2013 predictions: The year of software-defined storage?
2012 has been the year of “software-defined datacenter“. Another buzzword? Perhaps, but nevertheless it captures a tectonic shift happening in the IT industry. As a colleague, William Earl, commented in a blog post earlier this year, the increasing power of low-cost servers is making it possible to replace specialized hardware with general-purpose servers plus software. That’s software that abstracts, pools together, and manages the different resources in datacenters. Virtualization has been doing this for CPU and memory for ages. 2012 has been the year of “software-defined networking” (SDN) – the concept is gaining momentum beyond the few big players (such as Google and Facebook) that use SDN (Openflow specifically) in their datacenters for years now. The popularization of SDN is driven thanks, in no small part, to VMware’s acquisition of Nicira.
I expect 2013 to be the year of “software-defined storage” (SDS). In VMworld 2012, VMware and our partners gave previews of various aspects of this trend, including technical previews of Distributed Storage, Virtual Volumes and Storage Policy-Based Management. Storage vendors, both established and newcomers, are riding the SDS wave. I anticipate a number of new products or at least prototypes to see the light of day in the following months. They won’t move the storage market; they will test the water with customers and set the stage for a radically new generation of enterprise storage to come. As a result, big vendors that are falling behind will start buying their way into SDS. It will sure be a fun year for storage!
Hardware evolution will support the economics behind SDS. Larger and cheaper flash-based devices will become standard in server platforms. Capacity cost will fall below $5/GB and $0.01/IOPS for enterprise-class flash devices at the low end. The economics will favor hybrid architectures with flash storage holding all active data and fronting even larger magnetic disks. The latter with capacity cost down to a few cents per GB but even lower ratio of IOPS to capacity will essentially become a data reliability tier. On the networking side, the per-port cost of 10GbE switches will finally be priced low enough thanks to competition in the market. Thus, 10GbE will become a reasonable option even for the most cost-conscious users. In the enterprise, we will see a gradual shift towards new-gen 2.5 inch disks, mostly driven by power consumption benefits. So, we will see a lot of heterogeneity in terms of direct attached storage in the data center.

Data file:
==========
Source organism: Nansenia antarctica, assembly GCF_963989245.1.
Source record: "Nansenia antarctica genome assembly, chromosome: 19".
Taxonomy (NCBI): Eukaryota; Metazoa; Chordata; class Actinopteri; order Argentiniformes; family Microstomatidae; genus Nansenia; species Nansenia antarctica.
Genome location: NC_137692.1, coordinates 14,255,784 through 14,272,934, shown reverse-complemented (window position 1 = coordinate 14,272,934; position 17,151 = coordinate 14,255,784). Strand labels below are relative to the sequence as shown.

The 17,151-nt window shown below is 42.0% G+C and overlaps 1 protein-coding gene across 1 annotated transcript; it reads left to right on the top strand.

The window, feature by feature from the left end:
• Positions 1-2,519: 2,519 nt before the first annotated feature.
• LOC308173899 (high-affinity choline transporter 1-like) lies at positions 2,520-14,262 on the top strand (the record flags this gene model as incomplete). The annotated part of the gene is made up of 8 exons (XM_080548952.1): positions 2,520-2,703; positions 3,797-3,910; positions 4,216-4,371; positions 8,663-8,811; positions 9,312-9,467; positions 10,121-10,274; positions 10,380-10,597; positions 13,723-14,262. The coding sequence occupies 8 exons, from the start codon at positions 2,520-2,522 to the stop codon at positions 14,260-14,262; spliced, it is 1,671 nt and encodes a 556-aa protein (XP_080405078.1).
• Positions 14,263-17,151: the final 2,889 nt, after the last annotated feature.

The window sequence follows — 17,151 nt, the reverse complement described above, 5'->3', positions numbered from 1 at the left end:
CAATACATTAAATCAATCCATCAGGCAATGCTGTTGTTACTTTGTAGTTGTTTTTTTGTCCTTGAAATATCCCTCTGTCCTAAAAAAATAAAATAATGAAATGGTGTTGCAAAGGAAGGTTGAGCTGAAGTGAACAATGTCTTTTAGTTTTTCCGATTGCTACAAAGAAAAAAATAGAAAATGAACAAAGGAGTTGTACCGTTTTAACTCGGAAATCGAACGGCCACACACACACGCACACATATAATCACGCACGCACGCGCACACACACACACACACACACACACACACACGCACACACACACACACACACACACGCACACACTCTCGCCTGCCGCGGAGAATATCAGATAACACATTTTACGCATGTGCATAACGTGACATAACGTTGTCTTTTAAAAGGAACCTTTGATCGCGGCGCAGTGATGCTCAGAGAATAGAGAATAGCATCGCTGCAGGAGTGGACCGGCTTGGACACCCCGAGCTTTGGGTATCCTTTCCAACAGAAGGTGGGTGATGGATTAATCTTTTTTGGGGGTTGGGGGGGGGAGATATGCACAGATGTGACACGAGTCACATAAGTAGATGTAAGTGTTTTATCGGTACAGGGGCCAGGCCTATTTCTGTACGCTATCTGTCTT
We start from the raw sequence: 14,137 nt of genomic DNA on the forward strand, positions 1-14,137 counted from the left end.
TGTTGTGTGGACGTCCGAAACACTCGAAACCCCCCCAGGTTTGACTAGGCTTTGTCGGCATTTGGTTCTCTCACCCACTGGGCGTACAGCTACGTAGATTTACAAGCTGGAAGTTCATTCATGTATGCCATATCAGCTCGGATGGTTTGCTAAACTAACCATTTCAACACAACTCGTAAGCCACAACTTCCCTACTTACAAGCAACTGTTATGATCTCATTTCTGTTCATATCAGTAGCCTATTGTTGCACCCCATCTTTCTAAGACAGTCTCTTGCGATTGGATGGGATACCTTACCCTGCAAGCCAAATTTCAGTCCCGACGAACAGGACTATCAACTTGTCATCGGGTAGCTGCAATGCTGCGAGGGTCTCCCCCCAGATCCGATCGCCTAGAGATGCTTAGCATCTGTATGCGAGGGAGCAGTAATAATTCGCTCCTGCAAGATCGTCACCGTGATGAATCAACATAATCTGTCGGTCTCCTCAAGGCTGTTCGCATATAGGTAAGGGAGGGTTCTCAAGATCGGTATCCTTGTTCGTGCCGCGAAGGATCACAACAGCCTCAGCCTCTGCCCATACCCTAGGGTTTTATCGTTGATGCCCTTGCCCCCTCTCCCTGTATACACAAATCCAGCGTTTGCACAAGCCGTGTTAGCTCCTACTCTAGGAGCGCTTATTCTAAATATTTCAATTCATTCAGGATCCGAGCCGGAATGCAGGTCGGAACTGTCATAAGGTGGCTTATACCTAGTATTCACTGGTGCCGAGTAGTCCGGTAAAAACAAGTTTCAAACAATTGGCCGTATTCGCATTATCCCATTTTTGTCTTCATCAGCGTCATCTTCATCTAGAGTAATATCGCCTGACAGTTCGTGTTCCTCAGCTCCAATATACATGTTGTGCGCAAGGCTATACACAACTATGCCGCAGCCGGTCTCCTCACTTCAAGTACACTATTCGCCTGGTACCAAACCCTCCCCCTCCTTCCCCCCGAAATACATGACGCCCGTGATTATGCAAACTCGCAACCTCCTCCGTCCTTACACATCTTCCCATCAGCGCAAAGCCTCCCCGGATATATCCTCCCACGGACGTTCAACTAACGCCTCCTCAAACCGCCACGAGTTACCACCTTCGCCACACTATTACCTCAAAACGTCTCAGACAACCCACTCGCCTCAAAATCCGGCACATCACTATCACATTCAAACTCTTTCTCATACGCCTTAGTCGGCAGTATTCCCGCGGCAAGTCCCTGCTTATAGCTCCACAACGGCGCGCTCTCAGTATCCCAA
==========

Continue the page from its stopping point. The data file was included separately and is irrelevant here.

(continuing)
Hardware changes may fuel the emergence of SDS. However, the main ingredient behind SDS is, well, software. I see four main architectural aspects that will define every SDS product. I anticipate a number of products in 2013 with innovative solutions in these areas.
Distributed architectures. Distributed software for clustering and data redundancy over the network provides the foundations of any SDS system. It is a prerequisite for virtually aggregating storage resources that are dispersed across the data center. Also, it makes the notion of planned storage downtime as obsolete as waiting for Saturday morning shopping to buy your music.
Hardware heterogeneity. Every existing enterprise-class storage system includes multiple tiers of storage. In the big scheme of things, even all-flash disk arrays (the big craze of 2012) are yet another tier of storage in a data center. I am not talking about that sort of tiering here. By definition, an SDS platform has to incorporate a variety of storage devices of different generations with widely varying performance and reliability characteristics, as they are found in a typical data center. The value of the SDS is in delivering predictable quality of service for the workloads running on such widely heterogeneous hardware. Which brings me to my next point…
Predictable quality of service. Today, storage quality of service is defined in the context of specific deployments –vendor and array model– based on detailed knowledge of the hardware characteristics and vendors’ recommendations. This approach is useless in the brave new world of SDS platforms with heterogeneous hardware. Creating a RAID-5 over 5 spindles does not mean anything about availability or performance, if one has no idea of the characteristics of those spindles, if they are spindles at all! The industry needs storage quality of service abstractions that apply across vendors and platform implementations. I realize this may sound too good to be true. However, any SDS product that supports heterogeneity will have to find some solution for defining and enforcing quality of service across different hardware. Perhaps some newcomers will surprise us with their innovation in this space.